Our 2017-19 state operating budget invests $43.49 billion in funding schools, higher education, public health, mental health care, children & family services, and many other programs Washingtonians expect and deserve.
Some would say we passed a Democratic budget with a Republican tax plan. My recent newsletter updated you on all of the services our new state operating budget provides. I thought you might be interested in more detail about how we’re raising the revenue to fully fund education and Washington’s other obligations.
Some have asked whether we look for efficiencies and consider eliminating programs that are no longer working as we develop the budget. We do both and my next e-newsletter will go into more detail about it.
Funding our public schools
To fully fund our public schools, Senate Republicans proposed a large statewide property tax hike. House Democrats preferred other revenue options that were more progressive and better for middle class families. In a divided government, compromise is necessary, so we negotiated a property tax increase of $0.87 per $1,000 of assessed value, which is much lower than the original $1.80 proposed.
The good news: this increase in the state property tax levy coincided with a change to local schools levies, resulting in future property tax reductions in many school districts including the Tacoma school district.
Photo courtesy Tacoma Public Schools.
While I’m pleased that we maintained our safety net and finally started fulfilling our moral and constitutional duty to educate Washington kids with this budget, we didn’t make much headway on making our tax structure fair. There is still far too much reliance on regressive taxes.
Below are some of the issues we did resolve this session.
Bottled water ($116.9 million)
Ending the bottled water sales tax exemption accomplishes three important goals. First, Washington state, especially Tacoma, has some of the cleanest, healthiest tap water in the world and moving away from bottled water moves us toward Washingtonians drinking some of the healthiest water there is. Second, we raise revenue for education to help meet our obligation to 1.1 million schoolchildren. Third, bottles flood our waterways and landfills and contribute to global climate change although Washington. This Legislature is committed to environmental policies that provide for clear air, clean water, and a better future for our children.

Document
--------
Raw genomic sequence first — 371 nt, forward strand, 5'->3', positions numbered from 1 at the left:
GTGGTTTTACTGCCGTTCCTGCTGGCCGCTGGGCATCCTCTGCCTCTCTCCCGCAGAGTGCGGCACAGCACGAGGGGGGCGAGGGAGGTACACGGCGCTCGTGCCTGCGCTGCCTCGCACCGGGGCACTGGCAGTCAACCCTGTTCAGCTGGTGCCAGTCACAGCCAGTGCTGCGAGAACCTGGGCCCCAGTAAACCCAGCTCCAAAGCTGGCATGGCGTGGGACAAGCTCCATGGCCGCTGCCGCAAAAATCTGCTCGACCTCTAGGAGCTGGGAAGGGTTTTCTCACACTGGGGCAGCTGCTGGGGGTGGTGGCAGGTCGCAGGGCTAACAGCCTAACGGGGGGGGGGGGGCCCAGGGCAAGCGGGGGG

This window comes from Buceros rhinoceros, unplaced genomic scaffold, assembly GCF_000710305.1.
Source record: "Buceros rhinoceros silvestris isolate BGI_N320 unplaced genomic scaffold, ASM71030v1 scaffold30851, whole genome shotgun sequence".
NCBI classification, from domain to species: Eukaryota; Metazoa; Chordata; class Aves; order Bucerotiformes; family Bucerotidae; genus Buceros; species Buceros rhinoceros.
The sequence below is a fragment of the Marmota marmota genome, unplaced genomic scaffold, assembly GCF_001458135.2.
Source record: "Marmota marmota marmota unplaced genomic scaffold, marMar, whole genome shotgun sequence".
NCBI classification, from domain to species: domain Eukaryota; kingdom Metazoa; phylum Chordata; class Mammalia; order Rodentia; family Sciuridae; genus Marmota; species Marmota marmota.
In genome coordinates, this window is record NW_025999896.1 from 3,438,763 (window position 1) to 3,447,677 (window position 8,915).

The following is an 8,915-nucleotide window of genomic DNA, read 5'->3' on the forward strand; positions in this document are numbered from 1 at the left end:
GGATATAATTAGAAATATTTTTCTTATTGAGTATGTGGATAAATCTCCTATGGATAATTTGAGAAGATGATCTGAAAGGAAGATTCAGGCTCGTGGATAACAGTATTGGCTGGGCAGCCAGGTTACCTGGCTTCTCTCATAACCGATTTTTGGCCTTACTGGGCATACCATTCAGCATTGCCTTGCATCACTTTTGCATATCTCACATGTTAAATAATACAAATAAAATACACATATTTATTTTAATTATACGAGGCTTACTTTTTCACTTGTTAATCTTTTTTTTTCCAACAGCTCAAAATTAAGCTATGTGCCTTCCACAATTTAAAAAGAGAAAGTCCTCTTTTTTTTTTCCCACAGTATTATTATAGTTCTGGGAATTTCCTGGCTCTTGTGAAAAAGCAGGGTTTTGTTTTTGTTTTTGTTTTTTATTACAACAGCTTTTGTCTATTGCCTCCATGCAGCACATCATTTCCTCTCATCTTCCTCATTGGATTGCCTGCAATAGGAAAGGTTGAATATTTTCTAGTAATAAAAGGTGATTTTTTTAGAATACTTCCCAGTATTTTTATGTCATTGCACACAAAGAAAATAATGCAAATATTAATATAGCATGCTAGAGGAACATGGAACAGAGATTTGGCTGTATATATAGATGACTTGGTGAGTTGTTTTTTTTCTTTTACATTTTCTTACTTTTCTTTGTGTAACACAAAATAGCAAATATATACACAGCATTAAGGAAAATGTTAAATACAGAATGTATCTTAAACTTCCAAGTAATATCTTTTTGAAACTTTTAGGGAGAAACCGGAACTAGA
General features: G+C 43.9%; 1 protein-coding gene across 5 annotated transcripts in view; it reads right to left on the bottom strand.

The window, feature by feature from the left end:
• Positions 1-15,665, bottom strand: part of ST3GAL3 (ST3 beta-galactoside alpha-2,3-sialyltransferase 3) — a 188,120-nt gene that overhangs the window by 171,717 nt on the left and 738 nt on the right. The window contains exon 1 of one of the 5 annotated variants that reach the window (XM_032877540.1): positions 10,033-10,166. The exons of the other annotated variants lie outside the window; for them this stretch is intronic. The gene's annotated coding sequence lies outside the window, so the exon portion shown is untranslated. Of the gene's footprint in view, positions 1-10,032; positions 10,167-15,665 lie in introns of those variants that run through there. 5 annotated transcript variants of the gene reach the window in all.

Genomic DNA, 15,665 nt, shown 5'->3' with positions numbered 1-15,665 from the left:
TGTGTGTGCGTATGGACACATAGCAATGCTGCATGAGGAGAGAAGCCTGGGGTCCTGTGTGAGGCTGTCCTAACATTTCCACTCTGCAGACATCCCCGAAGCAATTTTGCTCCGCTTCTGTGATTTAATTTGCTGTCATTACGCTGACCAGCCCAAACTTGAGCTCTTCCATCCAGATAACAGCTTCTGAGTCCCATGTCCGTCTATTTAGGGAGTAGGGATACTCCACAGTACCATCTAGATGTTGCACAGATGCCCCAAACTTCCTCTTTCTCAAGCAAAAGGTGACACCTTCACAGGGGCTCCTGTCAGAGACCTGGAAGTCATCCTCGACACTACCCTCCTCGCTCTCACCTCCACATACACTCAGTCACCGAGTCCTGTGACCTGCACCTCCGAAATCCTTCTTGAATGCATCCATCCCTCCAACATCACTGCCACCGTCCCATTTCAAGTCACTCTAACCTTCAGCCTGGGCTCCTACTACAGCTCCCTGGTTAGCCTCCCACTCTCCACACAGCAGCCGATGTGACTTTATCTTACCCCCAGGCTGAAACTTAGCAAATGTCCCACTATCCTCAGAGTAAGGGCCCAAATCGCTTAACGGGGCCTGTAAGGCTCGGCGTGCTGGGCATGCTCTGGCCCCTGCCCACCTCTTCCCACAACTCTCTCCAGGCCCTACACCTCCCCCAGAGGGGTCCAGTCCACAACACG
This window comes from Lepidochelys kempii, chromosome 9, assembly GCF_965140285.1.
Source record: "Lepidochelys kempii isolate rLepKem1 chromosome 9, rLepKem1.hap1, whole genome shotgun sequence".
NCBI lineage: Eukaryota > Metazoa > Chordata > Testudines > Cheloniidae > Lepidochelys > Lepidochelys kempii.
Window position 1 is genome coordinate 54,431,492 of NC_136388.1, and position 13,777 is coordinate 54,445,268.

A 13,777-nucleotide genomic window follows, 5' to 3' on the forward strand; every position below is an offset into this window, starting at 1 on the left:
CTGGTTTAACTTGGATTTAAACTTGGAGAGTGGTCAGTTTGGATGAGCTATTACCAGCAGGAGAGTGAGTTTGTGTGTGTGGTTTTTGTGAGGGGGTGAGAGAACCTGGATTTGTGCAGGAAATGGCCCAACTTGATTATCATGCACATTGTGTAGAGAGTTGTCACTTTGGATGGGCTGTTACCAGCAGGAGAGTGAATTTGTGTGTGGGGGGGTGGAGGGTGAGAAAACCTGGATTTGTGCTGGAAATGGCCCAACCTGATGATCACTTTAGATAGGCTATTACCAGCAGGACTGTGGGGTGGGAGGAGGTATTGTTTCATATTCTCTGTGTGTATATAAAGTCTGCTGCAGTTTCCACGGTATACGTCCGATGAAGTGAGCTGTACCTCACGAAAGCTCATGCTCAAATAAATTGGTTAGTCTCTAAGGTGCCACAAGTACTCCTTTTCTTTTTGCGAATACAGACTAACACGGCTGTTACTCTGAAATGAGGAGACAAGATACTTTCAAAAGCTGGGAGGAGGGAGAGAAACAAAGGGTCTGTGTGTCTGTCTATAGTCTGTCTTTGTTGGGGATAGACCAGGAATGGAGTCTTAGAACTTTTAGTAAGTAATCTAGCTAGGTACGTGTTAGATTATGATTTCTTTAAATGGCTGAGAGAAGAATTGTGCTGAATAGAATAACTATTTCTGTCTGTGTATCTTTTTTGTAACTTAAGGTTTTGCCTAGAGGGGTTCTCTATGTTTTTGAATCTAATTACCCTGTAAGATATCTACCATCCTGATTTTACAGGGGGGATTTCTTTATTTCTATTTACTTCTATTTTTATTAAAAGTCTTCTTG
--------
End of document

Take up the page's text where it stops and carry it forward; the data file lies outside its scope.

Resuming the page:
Marketplace Fairness ($1.036 billion)
The playing field is now level for businesses that do business in Washington. Out-of-state retailers will no longer duck collecting sales tax that is owed, an unfair advantage that hurt small businesses all across our state. Now, everyone’s obligation will be the same—without special advantages for online megastores when competing against brick and mortar stores.
Extending economic nexus for retailing Business & Operations tax ($23.7 million)
In order to tax a business transaction, there must be a “nexus” or linkage between the business and Washington. Nexus standards can put our Washington businesses at a competitive disadvantage compared to out-of-state retailers that sell to in-state customers without collecting sales tax or paying B&O. This establishes nexus for B&O tax purposes for retailers based on the “economic nexus” standard that currently applies to service businesses and wholesalers.
Ending a break for Big Oil ($48.9 million)
The extracted fuel exemption was never intended for oil refineries and it isn’t necessary for them to be successful. We removed the exemption, phased in over four years, and refineries will pay the brokered natural gas rate on the extracted fuel for the use of that fuel in the refining process.
The only way to reduce the burden on low and middle-income families is to replace some of our regressive taxes with progressive taxes that target those who earn the most and pay the smallest percentage of their income on taxes. I think the capital gains tax is one of the approaches that could help transform our taxation system.
I’ll keep working on this issue during the interim and next session.
And now, the other Washington…
Over the last couple of days, we’ve seen some troubling reports from our nation’s capital, including threats to repeal the Affordable Care Act and prohibitions against transgender Washingtonians serving in the armed forces. Up to 15,000 transgendered soldiers already serve in our military.
It’s too soon to tell how these two issues will work their way out, but Washington state has had a commitment to providing ALL Washingtonians access to health care long before the Affordable Care Act was enacted. I will work to make sure this is maintained at the state and national level.
Likewise, Washington’s anti-discrimination laws have protected transgender people from this proposed form of blatant discrimination for more than a decade. I’ll do all I can to make sure Washington state’s values are upheld for all soldiers living and serving here and for every family who relies on the protections we’ve built into the laws of the great state of Washington.